People Stories

Find below some stories and testimonies from our current graduates.

Testimonial 1 - Madihah

Before joining the GDP, I was working as a Community Mental Health Nurse. I loved my job but after a few years, I decided to look for other developmental opportunities that either focussed on research on leadership development. That’s when I came across the GDP.

Up until that point, I had never considered a career with the Scottish Government. I never thought it would be a realistic option for someone like me. I had this assumption that the majority of the people who worked for the government were all highly intelligent, eloquently spoken, posh people from stable backgrounds. The complete opposite of me!

But, I was drawn to the focus on recruiting diverse people and the focus on leadership development.  I was also excited about the  possibility of working on policies that could positively impact the people in Scotland.

Within a few months of working in SG, I knew  I had made the right career choice and that this was the exciting developmental challenge I was looking for. Not only does the programme focus on leadership development, but I have also been able to apply my love for research in each post I’ve worked in so far.

My initial apprehensions about not belonging in a place like the Scottish Government, quickly vanished. I found that the Scottish Government was truly working hard on creating an inclusive workplace culture, where people are valued for their unique perspectives, skills and talents that  they bring.

I have always been very passionate about tackling race and equality issues  and I feel very proud that I have been able to continue this work within the Scottish Government. This includes work that I have done with my fellow cohort members and through supporting the Scottish Government Staff Networks.

My past experiences, my difficult childhood, my disability and my ethnic background are a true reflection of so many people’s lives in Scotland. I might not fit what I thought was the norm in government, but that’s a good thing – not only in my eyes, but in the organisations eyes as well.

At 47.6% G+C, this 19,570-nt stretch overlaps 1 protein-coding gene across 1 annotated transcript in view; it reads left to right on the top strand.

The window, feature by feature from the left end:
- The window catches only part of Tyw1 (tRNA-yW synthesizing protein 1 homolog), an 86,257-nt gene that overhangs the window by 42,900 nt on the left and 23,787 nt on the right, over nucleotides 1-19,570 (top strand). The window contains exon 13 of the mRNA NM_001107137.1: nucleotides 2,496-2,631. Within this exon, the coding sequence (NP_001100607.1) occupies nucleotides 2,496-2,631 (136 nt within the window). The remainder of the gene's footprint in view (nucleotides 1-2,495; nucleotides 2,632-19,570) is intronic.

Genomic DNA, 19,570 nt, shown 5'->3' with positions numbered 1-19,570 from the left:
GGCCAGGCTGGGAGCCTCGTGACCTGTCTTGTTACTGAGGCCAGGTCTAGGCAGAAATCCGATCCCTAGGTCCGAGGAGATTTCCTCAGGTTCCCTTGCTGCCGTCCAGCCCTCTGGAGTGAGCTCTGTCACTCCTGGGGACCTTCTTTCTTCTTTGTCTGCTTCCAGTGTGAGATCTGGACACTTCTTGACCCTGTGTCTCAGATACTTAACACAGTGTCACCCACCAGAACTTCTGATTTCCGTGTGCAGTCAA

My current role involves supporting the independent review of adult social care. My life experiences, brings about a different perspective which are highly valued by the team. I am constantly mindful and encouraging others to think about the inequalities faced by minority groups when it comes to social care.

The Scottish Governments goal is to make  Scotland a healthier, fairer and prosperous place for all, but in  order to do this effectively our workforce needs to be diverse and reflect our society.

So for anyone who is considering applying, my biggest advice to you is be proud of what makes you different.  Your unique  insight and experiences will be valued here and will help our goal in making Scotland a prosperous place for all!

 

Testimonial 2 - Neil

When I applied for the GDP, I was already on a grad programme with a global bank. I’d realised that finance wasn’t for me, and wanted to do something which I found more personally fulfilling. Government work also seemed to be a better fit with the analytical skillset which I’d developed whilst completing my Masters in History. I was interested in politics, and although I didn’t really have a clue what the civil service was or how government worked, I knew I wanted to be at the sharp end.

During my time in government so far, I’ve worked in Community Justice, and the First Minister’s Policy and Delivery Unit. The number of different areas of public policy that I’ve had a chance to work on never ceases to amaze me, and I really do think that this breadth of experience is one of the real strengths of the GDP. I’ve been lucky to work with so many dedicated, knowledgeable staff, who are always happy to answer a silly question (or two, in my case!).